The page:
Vatican’s chief auditor in surprise resignation

What happened?

The Vatican’s auditor- general, Libero Milone, has resigned, in the latest apparent setback for Vatican financial reform. Milone was appointed in 2015 to look for evidence of mismanagement and possible corruption in Vatican financial dealings. He was supposed to stay for at least five years.

A brief statement said that Milone had offered his resignation and Pope Francis had accepted it. Last year, the Vatican suspended an audit by PriceWaterhouseCoopers.

What the media are saying

Tom Kington of the Times said Milone’s time had not been easy: not everyone welcomed this distinguished financial expert, who had been given the right “to open any filing cabinet or computer as the Pope tried to end decades of mismanagement and sleaze”. Some people had evidently felt threatened: “Mr Milone’s own computer and office were broken into in late 2015.”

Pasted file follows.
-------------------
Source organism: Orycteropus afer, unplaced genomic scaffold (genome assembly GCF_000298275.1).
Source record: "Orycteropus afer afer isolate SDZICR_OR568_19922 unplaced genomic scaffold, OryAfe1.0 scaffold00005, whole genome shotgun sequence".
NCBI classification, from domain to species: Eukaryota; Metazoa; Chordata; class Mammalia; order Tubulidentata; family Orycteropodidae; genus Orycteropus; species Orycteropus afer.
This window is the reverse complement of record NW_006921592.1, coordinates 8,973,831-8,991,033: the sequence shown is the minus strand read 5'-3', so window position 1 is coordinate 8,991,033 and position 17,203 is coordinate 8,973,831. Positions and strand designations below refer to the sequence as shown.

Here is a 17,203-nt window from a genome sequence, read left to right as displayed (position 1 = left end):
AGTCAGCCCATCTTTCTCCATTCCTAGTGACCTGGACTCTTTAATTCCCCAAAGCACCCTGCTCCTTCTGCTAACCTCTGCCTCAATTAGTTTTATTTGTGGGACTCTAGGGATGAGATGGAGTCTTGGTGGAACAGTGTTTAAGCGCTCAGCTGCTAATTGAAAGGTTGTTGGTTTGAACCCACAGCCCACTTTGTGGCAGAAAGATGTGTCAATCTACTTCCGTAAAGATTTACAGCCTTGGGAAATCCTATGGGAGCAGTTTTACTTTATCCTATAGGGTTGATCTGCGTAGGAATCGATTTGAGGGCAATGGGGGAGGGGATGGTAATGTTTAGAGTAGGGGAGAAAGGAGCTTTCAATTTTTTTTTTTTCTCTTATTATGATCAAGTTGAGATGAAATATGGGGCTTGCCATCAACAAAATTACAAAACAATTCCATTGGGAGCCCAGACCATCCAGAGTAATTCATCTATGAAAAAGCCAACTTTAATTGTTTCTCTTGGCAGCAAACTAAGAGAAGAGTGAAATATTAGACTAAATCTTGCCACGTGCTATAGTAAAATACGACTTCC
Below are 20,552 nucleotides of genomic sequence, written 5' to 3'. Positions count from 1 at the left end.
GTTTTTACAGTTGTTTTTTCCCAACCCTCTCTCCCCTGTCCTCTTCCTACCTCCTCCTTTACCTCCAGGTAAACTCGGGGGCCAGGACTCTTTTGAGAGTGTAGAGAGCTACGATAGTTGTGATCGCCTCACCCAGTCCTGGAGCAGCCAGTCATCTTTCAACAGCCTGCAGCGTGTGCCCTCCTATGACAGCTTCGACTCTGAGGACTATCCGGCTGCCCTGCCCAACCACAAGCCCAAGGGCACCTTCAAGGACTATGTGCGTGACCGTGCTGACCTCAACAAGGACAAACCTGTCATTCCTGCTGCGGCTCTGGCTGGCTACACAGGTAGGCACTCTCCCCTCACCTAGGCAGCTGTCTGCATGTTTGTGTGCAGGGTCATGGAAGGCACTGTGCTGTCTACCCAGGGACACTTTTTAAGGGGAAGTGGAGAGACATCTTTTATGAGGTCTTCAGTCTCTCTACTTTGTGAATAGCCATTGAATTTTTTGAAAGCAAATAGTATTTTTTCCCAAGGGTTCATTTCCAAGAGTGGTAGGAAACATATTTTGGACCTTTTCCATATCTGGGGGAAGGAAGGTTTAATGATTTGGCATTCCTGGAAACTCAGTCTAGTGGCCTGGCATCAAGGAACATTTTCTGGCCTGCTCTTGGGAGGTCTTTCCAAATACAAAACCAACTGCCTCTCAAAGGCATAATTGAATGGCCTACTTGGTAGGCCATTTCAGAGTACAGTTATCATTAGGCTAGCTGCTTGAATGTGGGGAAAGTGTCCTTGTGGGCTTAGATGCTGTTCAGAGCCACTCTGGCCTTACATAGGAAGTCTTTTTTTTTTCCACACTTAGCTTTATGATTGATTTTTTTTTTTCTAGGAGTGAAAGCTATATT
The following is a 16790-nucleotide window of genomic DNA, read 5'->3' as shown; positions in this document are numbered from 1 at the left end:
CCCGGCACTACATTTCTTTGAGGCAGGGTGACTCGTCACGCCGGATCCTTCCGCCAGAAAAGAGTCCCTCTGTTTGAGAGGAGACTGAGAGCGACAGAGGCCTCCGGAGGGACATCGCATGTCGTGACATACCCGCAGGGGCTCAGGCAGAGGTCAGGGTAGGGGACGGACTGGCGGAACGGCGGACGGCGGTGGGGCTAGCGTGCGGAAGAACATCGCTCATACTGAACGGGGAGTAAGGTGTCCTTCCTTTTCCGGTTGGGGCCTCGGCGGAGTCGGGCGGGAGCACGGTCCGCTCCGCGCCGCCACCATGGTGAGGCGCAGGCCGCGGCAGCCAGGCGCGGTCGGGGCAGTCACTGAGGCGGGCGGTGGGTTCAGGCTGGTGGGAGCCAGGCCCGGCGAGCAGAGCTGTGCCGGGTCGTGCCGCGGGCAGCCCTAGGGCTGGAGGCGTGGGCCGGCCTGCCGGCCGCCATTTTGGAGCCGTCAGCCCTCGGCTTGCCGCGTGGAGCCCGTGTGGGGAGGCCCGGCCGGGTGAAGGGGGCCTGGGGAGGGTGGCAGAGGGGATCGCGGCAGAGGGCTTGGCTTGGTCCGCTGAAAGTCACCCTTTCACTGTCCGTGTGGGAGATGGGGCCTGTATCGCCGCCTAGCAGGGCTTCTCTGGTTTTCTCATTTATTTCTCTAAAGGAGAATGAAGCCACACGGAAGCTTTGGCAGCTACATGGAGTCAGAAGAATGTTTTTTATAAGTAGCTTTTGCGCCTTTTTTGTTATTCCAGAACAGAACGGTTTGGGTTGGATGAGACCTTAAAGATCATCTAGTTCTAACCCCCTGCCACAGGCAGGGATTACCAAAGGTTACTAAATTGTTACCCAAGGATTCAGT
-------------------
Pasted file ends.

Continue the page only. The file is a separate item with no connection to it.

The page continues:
Reuters correspondent Philip Pullella quoted an anonymous Vatican source as saying: “It’s a pretty ugly situation and I hope it does not get worse.” The source said, according to Pullella, that “there had been a ‘clash of operational styles’ between Milone and the departments his office audited” – particularly Apsa, which manages the Vatican’s property holdings and human resources.

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